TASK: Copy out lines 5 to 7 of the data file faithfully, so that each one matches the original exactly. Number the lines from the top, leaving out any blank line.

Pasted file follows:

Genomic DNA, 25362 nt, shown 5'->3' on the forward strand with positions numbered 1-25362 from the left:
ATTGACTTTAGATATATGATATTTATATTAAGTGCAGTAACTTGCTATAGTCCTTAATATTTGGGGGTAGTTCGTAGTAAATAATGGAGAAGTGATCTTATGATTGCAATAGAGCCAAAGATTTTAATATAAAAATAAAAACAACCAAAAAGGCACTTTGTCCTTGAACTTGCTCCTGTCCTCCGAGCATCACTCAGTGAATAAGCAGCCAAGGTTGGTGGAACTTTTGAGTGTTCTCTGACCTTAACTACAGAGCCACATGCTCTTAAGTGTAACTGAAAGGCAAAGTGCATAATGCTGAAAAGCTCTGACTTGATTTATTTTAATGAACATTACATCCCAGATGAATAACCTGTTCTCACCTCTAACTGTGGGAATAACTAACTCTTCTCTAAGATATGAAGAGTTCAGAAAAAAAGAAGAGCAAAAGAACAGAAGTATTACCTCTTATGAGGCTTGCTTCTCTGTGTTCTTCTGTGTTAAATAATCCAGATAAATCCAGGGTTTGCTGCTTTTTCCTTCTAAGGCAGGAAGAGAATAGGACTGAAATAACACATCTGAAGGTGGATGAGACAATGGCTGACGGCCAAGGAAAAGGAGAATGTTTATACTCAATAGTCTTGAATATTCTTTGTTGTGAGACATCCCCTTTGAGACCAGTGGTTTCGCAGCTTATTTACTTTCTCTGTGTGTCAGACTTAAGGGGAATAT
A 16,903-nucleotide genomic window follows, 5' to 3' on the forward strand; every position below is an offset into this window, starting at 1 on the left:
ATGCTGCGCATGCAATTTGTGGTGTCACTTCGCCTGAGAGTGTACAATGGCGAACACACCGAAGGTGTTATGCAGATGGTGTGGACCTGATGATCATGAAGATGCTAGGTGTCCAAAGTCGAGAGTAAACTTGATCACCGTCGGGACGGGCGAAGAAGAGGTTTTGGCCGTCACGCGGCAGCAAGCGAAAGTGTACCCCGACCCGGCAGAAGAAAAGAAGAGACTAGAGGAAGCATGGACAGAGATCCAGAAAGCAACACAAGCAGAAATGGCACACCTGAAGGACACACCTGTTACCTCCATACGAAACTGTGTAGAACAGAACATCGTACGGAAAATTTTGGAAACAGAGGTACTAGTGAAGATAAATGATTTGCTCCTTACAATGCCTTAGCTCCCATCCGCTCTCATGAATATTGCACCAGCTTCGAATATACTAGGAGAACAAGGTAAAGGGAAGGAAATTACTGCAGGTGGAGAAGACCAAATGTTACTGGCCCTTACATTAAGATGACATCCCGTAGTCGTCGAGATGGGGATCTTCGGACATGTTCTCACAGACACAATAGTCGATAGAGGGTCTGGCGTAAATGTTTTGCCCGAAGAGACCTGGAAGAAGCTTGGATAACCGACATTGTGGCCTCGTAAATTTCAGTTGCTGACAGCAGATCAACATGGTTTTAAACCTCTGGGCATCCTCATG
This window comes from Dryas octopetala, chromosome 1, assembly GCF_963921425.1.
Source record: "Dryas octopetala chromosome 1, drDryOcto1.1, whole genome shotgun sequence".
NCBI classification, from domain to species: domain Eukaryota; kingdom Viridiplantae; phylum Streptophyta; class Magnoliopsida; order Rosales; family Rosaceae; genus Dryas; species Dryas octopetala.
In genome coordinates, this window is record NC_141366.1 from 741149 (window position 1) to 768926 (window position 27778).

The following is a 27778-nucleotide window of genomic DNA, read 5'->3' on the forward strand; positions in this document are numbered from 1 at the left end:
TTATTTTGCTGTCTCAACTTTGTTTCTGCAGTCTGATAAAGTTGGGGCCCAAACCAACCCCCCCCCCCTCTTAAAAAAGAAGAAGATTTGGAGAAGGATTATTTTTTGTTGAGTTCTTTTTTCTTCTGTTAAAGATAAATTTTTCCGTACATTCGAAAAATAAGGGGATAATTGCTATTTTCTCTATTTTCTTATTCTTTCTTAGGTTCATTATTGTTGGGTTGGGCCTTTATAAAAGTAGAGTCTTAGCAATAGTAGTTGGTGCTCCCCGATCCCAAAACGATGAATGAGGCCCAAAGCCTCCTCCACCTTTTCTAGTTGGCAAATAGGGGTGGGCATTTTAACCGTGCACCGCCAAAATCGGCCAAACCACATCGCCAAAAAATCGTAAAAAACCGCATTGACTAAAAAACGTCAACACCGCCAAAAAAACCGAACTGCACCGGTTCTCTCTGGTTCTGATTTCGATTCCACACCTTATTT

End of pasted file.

This window comes from Dryas octopetala, chromosome 1, assembly GCF_963921425.1.
Source record: "Dryas octopetala chromosome 1, drDryOcto1.1, whole genome shotgun sequence".
NCBI classification, from domain to species: domain Eukaryota; kingdom Viridiplantae; phylum Streptophyta; class Magnoliopsida; order Rosales; family Rosaceae; genus Dryas; species Dryas octopetala.